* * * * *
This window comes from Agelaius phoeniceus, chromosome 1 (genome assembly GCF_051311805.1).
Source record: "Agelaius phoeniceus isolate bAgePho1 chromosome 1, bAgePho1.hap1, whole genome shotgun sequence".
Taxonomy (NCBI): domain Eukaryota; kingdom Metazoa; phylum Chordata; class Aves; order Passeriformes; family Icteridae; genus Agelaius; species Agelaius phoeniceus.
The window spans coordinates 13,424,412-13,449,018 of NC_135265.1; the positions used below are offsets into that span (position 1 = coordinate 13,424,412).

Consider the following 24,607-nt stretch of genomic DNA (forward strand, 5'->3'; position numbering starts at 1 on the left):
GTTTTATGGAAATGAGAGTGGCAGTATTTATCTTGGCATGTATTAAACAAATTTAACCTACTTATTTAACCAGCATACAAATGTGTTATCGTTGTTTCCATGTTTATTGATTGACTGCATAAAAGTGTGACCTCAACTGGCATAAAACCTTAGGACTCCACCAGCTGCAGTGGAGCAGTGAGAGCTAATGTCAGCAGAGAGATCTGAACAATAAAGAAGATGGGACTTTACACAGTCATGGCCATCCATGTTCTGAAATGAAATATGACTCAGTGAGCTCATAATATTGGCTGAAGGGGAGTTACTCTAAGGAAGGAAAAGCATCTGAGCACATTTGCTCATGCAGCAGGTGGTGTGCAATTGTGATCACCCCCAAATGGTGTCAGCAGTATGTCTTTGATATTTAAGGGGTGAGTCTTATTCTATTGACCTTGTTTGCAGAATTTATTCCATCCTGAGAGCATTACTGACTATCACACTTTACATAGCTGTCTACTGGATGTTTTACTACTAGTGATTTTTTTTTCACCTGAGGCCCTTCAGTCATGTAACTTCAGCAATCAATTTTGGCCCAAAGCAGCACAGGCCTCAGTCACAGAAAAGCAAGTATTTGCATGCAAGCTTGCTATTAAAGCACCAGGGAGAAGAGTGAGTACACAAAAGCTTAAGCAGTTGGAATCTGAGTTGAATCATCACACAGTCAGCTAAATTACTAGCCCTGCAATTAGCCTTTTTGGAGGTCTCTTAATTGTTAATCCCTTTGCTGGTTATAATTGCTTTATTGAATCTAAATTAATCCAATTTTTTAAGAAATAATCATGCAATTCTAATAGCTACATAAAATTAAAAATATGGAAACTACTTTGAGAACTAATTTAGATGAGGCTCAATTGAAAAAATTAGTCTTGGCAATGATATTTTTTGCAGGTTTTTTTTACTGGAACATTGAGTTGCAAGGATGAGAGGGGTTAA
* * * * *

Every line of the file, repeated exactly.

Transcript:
This window comes from Agelaius phoeniceus, chromosome 1 (genome assembly GCF_051311805.1).
Source record: "Agelaius phoeniceus isolate bAgePho1 chromosome 1, bAgePho1.hap1, whole genome shotgun sequence".
Taxonomy (NCBI): domain Eukaryota; kingdom Metazoa; phylum Chordata; class Aves; order Passeriformes; family Icteridae; genus Agelaius; species Agelaius phoeniceus.
The window spans coordinates 13,424,412-13,449,018 of NC_135265.1; the positions used below are offsets into that span (position 1 = coordinate 13,424,412).

Consider the following 24,607-nt stretch of genomic DNA (forward strand, 5'->3'; position numbering starts at 1 on the left):
GTTTTATGGAAATGAGAGTGGCAGTATTTATCTTGGCATGTATTAAACAAATTTAACCTACTTATTTAACCAGCATACAAATGTGTTATCGTTGTTTCCATGTTTATTGATTGACTGCATAAAAGTGTGACCTCAACTGGCATAAAACCTTAGGACTCCACCAGCTGCAGTGGAGCAGTGAGAGCTAATGTCAGCAGAGAGATCTGAACAATAAAGAAGATGGGACTTTACACAGTCATGGCCATCCATGTTCTGAAATGAAATATGACTCAGTGAGCTCATAATATTGGCTGAAGGGGAGTTACTCTAAGGAAGGAAAAGCATCTGAGCACATTTGCTCATGCAGCAGGTGGTGTGCAATTGTGATCACCCCCAAATGGTGTCAGCAGTATGTCTTTGATATTTAAGGGGTGAGTCTTATTCTATTGACCTTGTTTGCAGAATTTATTCCATCCTGAGAGCATTACTGACTATCACACTTTACATAGCTGTCTACTGGATGTTTTACTACTAGTGATTTTTTTTTCACCTGAGGCCCTTCAGTCATGTAACTTCAGCAATCAATTTTGGCCCAAAGCAGCACAGGCCTCAGTCACAGAAAAGCAAGTATTTGCATGCAAGCTTGCTATTAAAGCACCAGGGAGAAGAGTGAGTACACAAAAGCTTAAGCAGTTGGAATCTGAGTTGAATCATCACACAGTCAGCTAAATTACTAGCCCTGCAATTAGCCTTTTTGGAGGTCTCTTAATTGTTAATCCCTTTGCTGGTTATAATTGCTTTATTGAATCTAAATTAATCCAATTTTTTAAGAAATAATCATGCAATTCTAATAGCTACATAAAATTAAAAATATGGAAACTACTTTGAGAACTAATTTAGATGAGGCTCAATTGAAAAAATTAGTCTTGGCAATGATATTTTTTGCAGGTTTTTTTTACTGGAACATTGAGTTGCAAGGATGAGAGGGGTTAA